Doctor insights on:
Local anesthetic: Long acting local anesthetic with generic name bupivacaine, belonging to the class of amide local anesthetics, as opposed to some other "caines" that have an esteric bond in their molecule (procaine (Novocain), tetracaine). It is used by prescription for nerve blocks, labor epidurals, local infiltration to relive pain by temporarily numbing the nerves responsible for the sensation from the area ...Read more
Multiple ways: Bupivacaine is a long-acting local anesthetic. As such, it can be injected around a site to be operated on (local infiltration), around a nerve or group of nerves supplying an area of the body (a nerve block), into the sac of fluid bathing the spinal cord (spinal block) or outside that sac (epidural block), essentially numbing up a larger area (usually the lower half of the body) ...Read more
No: Lidocaine and bupivacaine are in the same family of local anesthetics as they are both amino amides but there are difference in onset of action and duration of action and toxicities. Lido is a shorter acting agent whereas bupivacaine is a longer acting agent. ...Read more
Therapeutic profile: The anti and proarrhythmic effects of bupivacaine have been studied (pubmed id 9605693). Similarly, the local anesthetic properties of class I arrhythmics (function through sodium channel blockade like local anesthetics) have been compared with Lidocaine and bupivacaine. Toxicity of bupivacaine must be understood in the context of complex cardiac effects. See pmid3408033 and tinyurl. Com/bjdzske. ...Read more
Same as any allergy: If there are hives/body or throat swelling/local rash / rapid heart beat, shortness of breath, low blood pressure after injection it MAY indicate allergy. BUT almost every time a patient tells me that we find the reaction was actually related to something mixed with the Bupivacaine (like epinephrine etc) which can cause similar symptoms as a normal side effect hence important to clarify with doc. ...Read more
How many bupivacaine injections in the right scaplothoracic region are safe at one time? Is 8 ok? Are flu-like symptoms cause for concern?
Depends: You need to discuss the risks/benefits of multiple injections with your doctor. Depending on your condition, doing several injections, if beneficial, may be acceptable despite slightly higher risk. That decision needs to be made mutually in the clinic before the injections. ...Read more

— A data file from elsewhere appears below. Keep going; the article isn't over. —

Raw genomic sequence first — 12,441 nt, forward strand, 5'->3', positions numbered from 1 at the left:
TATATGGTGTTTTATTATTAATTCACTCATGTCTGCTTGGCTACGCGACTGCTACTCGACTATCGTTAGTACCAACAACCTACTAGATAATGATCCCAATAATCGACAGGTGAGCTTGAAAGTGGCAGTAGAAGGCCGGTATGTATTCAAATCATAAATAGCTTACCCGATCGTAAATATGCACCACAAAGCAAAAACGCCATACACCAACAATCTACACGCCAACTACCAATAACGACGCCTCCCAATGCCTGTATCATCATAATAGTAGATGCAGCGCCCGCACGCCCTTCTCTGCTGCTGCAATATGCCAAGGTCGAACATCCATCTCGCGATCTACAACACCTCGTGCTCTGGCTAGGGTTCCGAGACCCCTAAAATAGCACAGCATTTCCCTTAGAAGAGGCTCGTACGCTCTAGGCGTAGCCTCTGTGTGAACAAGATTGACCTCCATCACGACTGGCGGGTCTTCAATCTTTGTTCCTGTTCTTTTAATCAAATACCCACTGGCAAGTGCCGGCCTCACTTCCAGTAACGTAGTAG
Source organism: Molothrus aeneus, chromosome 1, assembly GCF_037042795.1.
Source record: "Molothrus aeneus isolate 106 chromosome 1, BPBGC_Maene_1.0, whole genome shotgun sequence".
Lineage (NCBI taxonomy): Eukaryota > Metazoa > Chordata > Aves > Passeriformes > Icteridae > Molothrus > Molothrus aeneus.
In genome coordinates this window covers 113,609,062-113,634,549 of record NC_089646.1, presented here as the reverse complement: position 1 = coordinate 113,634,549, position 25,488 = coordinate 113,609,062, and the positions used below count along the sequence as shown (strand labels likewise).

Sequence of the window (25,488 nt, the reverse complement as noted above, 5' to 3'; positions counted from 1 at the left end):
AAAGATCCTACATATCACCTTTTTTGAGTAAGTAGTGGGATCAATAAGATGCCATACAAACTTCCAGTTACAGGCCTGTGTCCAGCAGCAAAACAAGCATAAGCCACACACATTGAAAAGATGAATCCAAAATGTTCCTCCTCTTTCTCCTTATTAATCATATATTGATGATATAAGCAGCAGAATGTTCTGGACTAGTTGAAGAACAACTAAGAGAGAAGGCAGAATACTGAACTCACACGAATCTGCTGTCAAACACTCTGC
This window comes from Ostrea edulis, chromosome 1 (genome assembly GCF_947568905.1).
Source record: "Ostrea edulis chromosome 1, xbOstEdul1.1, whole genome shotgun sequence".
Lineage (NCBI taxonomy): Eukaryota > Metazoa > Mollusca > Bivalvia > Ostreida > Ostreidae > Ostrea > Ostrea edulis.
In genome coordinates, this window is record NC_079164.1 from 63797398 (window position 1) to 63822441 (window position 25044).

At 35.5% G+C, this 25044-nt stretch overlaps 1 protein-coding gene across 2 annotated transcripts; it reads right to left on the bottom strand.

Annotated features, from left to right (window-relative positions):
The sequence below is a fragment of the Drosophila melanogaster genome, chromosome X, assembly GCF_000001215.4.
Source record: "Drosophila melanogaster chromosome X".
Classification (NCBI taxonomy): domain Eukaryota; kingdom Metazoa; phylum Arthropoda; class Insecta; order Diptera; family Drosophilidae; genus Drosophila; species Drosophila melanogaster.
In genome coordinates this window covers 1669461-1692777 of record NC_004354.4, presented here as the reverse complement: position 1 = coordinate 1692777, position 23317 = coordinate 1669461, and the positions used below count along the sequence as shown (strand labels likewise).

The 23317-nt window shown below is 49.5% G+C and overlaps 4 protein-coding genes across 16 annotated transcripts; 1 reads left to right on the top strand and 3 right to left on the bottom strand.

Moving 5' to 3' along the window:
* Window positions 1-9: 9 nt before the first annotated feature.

DiagnosticSUPINE celiac plexus block yesterday, only received bupivacaine. Painfree x10 hrs. Today, Bad new type of upper abd pain. Tender in mid & upper abd Doubled up at times. No fevers.
There are none...: Even the strongest opiates only "take the edge off" for people in chronic pain. Meds are only one part of dealing with the pain. A useful tool, but pain is so necessary for survival that we are not "allowed" to monkey with it much. In acute pain, the transition from miserable to less miserable can be great. In chronic pain, it's just part of the plan. ...Read more
Sometimes: Sometimes they are. For the most part, expired drugs simply lose potency once past their expiration date. There are, however, some drugs that actually become harmful if taken after they expire. As such, it is best to throw out any medications you have after a year. ...Read more
ASPRIN: Actually no one has decided on 'safest'. Asprin has been around since before you were born and unless you take too much (yes, too much of anything isn't good) most people are okay with it. If the pain it too severe for asprin you need to know what causes it. Good diagnosis is called for. See the dr. ...Read more
Applies to skin: Topical just refers to how a medication is applied. In this case to the skin and is meant to treat local skin problems. Some meds are applied to the skin but are meant to be absorbed into the body in which case we use the term "transdermal" since it is meant to pass through the skin to affect the whole body. ...Read more